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losing data when user enters form value with double quotes

 
Keri Mathis
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Problem: User fills out a form in my JSP page, uses double-quotes in the value, and once the servlet gets the data, it cuts it off at the double-quote.

Details:
JSP form field: If the user enters: John "Bear Wannabe" Johnson

The first thing my servlet does is call request.getParameterMap() (on HttpServletRequest). If I examine the map and find CurrentName field, the only value is: John. The rest gets cut off after the first double-quote.

Is this a common problem? If so, I could not find a common solution. Do I need to add a filter before the servlet does something? Does the JSP need to encoding all fields prior to submitting? Do I need a JavaScript routine? I've got about 100 fields, so I'm hoping for a possible solution where I don't need to validate each field individually by name.

Thanks.
 
Bear Bibeault
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You should not have to do anything at all. The form submission will take care of all the proper encoding.

You'll need to show us the code that retrieves the value.

Are you sure there's not any JavaScript on the page mucking around with the value?
 
Keri Mathis
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Ok, more info. JSP1 collects data via form - sample in first post. Submits to JSP2 which presents all the data prior to sending to Servlet. Here's some code from JSP2
In the JSP2 page, the data displays correctly as: John "Bear Wannabe" Johnson

MyController

When I break after this last line and examine the data in 'params' the entry for CurrentName only contains the String "John" (no quotes). Is encoding supposed to happen automatically, such that the Map should contain CurrentName=John \"Bear Wannabe\" Johnson?
 
Bear Bibeault
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What's with all the intermediary processing?

In any case, my current guess is that in the second JSP has sloppy markup such that missing quotes, or improperly encoded values, are causing markup errors that result in the data truncation.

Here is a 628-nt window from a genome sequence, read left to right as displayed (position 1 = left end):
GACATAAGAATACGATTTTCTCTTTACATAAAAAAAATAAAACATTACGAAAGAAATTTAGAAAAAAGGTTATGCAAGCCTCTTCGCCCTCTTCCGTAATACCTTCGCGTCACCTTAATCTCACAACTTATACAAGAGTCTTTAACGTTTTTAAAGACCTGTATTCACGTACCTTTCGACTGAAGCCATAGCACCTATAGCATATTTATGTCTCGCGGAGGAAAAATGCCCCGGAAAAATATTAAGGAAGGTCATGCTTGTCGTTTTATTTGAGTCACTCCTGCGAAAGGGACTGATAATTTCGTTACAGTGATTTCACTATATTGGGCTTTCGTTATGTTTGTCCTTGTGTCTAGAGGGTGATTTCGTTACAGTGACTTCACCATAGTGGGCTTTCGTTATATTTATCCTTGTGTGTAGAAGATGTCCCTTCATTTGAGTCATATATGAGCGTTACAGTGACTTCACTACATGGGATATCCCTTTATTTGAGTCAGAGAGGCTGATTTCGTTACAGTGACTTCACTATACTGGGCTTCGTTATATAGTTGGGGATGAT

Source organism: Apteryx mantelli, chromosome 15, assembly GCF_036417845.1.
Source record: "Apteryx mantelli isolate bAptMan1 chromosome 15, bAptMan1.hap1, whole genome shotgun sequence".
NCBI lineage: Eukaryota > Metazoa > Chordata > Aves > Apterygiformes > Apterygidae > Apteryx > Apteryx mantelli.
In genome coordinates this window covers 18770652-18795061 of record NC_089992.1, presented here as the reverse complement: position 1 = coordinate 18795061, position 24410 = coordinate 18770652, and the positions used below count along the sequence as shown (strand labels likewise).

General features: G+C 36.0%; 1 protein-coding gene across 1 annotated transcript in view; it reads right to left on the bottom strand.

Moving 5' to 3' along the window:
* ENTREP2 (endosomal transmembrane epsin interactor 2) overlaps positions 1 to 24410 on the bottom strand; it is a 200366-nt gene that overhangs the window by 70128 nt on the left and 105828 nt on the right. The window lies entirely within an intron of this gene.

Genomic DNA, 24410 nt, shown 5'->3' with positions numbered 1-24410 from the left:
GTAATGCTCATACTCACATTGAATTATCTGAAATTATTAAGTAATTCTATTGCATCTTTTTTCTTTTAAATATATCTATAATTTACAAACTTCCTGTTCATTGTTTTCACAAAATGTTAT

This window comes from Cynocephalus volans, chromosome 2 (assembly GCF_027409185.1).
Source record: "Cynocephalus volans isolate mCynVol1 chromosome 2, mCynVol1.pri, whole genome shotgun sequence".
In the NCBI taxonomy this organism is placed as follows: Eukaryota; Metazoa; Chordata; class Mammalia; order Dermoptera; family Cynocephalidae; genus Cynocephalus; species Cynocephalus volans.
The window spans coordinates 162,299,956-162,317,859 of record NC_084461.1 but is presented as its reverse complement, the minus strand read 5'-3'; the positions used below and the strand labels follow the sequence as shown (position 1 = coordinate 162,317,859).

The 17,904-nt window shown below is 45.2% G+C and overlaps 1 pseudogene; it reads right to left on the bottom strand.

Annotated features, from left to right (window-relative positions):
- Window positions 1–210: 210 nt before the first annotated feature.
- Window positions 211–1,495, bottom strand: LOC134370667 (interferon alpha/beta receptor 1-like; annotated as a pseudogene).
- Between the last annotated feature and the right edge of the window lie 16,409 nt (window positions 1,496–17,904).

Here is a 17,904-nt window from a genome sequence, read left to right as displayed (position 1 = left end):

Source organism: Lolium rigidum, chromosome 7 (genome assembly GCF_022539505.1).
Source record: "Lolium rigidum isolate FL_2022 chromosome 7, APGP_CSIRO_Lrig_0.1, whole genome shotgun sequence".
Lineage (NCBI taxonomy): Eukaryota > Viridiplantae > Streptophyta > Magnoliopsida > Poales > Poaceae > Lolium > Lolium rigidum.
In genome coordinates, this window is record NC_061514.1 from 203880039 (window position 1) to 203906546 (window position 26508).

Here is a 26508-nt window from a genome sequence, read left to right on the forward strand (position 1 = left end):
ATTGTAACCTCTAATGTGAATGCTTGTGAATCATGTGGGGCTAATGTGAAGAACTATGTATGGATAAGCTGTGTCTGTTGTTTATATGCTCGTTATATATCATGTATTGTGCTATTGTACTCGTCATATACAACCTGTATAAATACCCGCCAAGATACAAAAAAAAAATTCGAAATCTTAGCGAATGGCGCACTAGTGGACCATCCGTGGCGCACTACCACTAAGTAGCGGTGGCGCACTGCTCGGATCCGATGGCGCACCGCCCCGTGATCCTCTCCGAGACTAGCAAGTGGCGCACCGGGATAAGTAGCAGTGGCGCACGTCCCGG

Are all these intermediate somersaults necessary?
 
Keri Mathis
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JSP1 does go through quite a process to collect data dynamically, based on user input along the way, along with some validation.
JSP2 just takes all the data passed from JSP1, and formats it into a predefined document format using tables. That way the user can view the information prior to submitting to the database.

While it may not be ideal, this is a complicated form that I inherited, and has gone through quite a bit of testing. There's a lot of data fields, and the JSP2 format had to pass through our legal dept. So I'm not real free to completely redo it.

However, JSP2 really isn't doing a while lot besides (1) storing all variables in hidden fields, and (2) displaying the values on the screen. Then the form gets submitted as shown. If the quotes are in the text on the preview page, the hidden variables should function just like filling out a form and should be a straight-forward submit.

If this is supposed to work, I will create a sample HTTP form, and submit it to a sample servlet, and see if values with double-quotes make it through. My thinking was there was some basic processing that needed to be added to handle this scenario that I was missing.
 
Keri Mathis
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Resolved. The fix, in case it's ever useful to someone else:

JSP1 collects the data, and passes it to JSP2.
JSP2 stores the values as hidden variables, to allow the user to preview the form, then submits from there.
If the user entered a name like Larry “the Cucumber” Smith on JSP1, JSP2 does this: Which results in this on the page, and really results in just “Larry ” being the true value.

The new code adds this JSTL function using page variables:
Someone suggested using org.apache.commons.lang.StringEscapeUtils. I didn't explore this because it came after the fact, but I could not pass ${param.CurrentName} into any JavaScript function or variable, because it resolved the string prior to passing and then was an invalidly-formatted parameter to pass because of the extra quotes.
 
Mark E Hansen
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It's more than just the quotes you need to worry about. Any text you wish to display on your page needs to have all HTML special characters escaped. These include at least the quotes, left/right angle brackets and ampersand.
 
sagar powar
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You can use some 3rd party API's like ESAPI to encode following characters in HTML.

& --> & amp;
< --> & lt;
> --> & gt;
" --> & quot;
' --> & #x27; ' is not recommended
/ --> & #x2F; forward slash is included as it helps end an HTML entity


Note: Single space is added purposefully, otherwise right hand side '& lt;' will get rendered as <.

Above html code can written as,



You can find more about ESAPI : http://www.owasp.org/index.php/XSS_(Cross_Site_Scripting)_Prevention_Cheat_Sheet
 
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